|But they still make sure to wear matching clothes every day|
|What? You don't know an auroch when you see one?|
Beasts of the Southern Wild is the first major directorial effort from Benh Zeitlin, as well as the first major motion picture developed by any member of the Court 13 collective of filmmakers. As far as directorial debuts go, this is a pretty good one. Zeitlin captured a subculture in America that has rarely (if ever) been captured before. In a Google Earth world, it can sometimes be astounding to see what exists within the borders of the "civilized" world; in some ways, this movie feels like it is taking place in an anthropological nature preserve.
|Look, a porcupine house, in its natural environment!|
|It's like Mad Max: On Water|
|The difference between this and awesome: voice-over|
The big story with the acting in Beasts of the Southern Wild is Quvenzhané Wallis, and justifiably so. The movie focuses on her, and she carries it with ease. I do not typically hype child acting, but the overall affect of her performance is staggering here. From a strictly "acting" perspective, Wallis was pretty good. She emoted and seemed to do what the scenes required of her.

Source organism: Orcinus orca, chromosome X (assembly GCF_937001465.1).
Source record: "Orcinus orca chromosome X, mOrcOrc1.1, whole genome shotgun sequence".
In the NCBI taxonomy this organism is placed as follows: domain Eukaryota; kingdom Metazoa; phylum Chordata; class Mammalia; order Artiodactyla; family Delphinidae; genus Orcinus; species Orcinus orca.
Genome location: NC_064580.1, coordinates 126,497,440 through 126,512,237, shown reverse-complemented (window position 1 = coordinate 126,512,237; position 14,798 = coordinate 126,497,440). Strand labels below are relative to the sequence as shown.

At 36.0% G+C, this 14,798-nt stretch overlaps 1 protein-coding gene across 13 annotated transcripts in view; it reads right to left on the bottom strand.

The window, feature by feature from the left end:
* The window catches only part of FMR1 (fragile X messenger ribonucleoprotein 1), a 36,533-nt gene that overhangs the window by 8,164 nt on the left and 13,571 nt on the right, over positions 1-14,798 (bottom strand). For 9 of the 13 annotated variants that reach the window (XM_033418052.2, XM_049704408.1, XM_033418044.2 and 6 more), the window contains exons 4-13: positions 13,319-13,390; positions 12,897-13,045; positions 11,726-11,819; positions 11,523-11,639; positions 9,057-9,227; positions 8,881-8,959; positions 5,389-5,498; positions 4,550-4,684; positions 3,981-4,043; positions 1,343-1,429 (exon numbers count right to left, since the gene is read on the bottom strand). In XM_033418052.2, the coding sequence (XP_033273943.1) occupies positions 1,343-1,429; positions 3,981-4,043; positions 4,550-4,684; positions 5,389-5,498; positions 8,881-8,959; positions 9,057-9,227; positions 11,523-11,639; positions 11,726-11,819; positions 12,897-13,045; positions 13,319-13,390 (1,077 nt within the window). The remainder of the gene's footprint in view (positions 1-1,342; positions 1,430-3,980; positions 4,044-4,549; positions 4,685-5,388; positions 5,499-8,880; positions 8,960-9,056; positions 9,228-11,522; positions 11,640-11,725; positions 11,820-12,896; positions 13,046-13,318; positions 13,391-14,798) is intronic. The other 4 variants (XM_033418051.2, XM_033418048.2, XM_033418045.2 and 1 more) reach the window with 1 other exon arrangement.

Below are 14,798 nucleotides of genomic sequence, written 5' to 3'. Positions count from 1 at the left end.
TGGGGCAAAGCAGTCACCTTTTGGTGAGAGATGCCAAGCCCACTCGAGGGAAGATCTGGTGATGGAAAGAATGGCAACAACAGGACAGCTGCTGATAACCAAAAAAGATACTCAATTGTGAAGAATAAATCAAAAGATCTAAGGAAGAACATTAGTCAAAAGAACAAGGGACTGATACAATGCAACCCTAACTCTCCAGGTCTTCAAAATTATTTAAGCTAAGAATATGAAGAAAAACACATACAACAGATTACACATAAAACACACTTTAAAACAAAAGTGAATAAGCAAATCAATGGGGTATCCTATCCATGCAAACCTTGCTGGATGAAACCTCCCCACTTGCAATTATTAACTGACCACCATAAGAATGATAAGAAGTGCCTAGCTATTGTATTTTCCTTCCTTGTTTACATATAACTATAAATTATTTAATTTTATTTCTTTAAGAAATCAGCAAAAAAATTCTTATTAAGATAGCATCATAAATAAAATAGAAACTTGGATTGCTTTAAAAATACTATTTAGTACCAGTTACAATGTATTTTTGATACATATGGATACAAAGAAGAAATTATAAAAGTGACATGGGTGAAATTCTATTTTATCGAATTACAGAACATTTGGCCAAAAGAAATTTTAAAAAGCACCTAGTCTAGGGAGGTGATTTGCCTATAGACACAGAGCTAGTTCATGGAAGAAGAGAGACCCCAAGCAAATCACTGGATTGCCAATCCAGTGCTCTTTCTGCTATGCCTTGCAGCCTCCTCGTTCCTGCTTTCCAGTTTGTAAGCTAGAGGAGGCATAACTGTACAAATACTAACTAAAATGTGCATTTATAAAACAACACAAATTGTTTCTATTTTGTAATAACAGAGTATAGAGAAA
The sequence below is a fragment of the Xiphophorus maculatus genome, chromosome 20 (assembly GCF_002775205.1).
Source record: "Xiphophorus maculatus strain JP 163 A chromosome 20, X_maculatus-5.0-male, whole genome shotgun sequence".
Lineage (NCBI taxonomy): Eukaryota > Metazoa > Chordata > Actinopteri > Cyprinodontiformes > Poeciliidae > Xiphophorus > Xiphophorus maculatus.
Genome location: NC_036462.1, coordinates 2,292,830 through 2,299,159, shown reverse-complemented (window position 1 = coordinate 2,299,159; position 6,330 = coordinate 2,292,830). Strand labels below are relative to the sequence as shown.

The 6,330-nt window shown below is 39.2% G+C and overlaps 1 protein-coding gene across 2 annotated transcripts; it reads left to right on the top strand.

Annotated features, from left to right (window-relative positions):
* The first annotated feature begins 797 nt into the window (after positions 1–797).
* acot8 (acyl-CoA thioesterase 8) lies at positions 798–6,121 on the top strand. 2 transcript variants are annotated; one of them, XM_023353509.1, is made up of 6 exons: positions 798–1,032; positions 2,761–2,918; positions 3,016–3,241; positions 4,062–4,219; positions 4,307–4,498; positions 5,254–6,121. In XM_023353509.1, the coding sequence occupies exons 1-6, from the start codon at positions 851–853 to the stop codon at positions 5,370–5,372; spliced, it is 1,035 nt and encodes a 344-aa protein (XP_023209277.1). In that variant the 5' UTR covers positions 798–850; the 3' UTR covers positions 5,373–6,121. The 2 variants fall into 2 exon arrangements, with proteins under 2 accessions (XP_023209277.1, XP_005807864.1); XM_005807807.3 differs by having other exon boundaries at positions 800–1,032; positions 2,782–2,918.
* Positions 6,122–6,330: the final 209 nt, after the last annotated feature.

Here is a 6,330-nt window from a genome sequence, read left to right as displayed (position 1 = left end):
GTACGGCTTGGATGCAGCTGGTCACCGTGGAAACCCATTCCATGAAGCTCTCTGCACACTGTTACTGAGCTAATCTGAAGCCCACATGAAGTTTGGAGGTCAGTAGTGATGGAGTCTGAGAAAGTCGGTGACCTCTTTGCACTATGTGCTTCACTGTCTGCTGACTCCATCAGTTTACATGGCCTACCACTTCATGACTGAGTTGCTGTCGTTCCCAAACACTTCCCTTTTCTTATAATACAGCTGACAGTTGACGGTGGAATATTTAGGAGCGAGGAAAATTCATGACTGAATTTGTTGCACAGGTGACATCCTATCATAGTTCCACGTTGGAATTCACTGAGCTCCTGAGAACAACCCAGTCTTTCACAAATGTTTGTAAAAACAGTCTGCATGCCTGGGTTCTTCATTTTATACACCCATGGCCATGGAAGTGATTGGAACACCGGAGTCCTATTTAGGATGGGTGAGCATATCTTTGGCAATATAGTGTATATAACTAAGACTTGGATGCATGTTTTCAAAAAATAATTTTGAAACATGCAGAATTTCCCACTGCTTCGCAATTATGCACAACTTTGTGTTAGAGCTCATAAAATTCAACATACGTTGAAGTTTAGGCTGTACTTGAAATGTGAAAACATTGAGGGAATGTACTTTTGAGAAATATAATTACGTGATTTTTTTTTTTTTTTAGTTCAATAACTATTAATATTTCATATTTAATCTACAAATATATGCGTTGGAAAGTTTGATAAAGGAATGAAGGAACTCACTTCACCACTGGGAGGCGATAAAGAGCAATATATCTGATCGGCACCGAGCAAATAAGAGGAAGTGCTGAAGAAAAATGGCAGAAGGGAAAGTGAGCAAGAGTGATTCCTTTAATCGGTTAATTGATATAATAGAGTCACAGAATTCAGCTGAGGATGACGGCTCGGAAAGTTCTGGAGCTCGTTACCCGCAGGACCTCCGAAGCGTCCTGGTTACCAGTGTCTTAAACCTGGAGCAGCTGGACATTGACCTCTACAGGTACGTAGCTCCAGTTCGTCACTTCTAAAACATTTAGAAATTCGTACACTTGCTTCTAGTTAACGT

|Above: not really acting|
|Who's the man? I'M THE MAN!!!|
In may ways, Beasts of the Southern Wild is a sad bastard movie. It is designed to make you cry, and it probably will make you tear up. This culture appears to be living in a dump AND a 200-year time warp at the same time. Just making a documentary about these people and the pride with which they live their lives would have been heartbreaking. When you add in a small child narrator and a dad character with health problems, that sadness is a foregone conclusion.
|It's just too heavy for Superman to lift|
|No other film mastered the art of Farmstock Fones|
The only missteps this movie makes are fairly big ones. First and foremost, the foreshadowing of the aurochs never pays off. I get it. The aurochs symbolize fill in the blank. They are pointless and clumsy in the big scheme of things. They could have been completely omitted and affected the emotional and story arcs not at all. I also would have liked more time in that strip club, because that scene had much more potential than it got to display. In short, if the aurochs thing actually had a payoff, this movie might have been great. As it is, this is very good, with a few heavy-handed moments (the aurochs) that would have been better spent elsewhere (at the strip club). It is still very effective and worth seeing.
This is the song I had stuck in my head while reviewing this movie. I think it's pretty apt.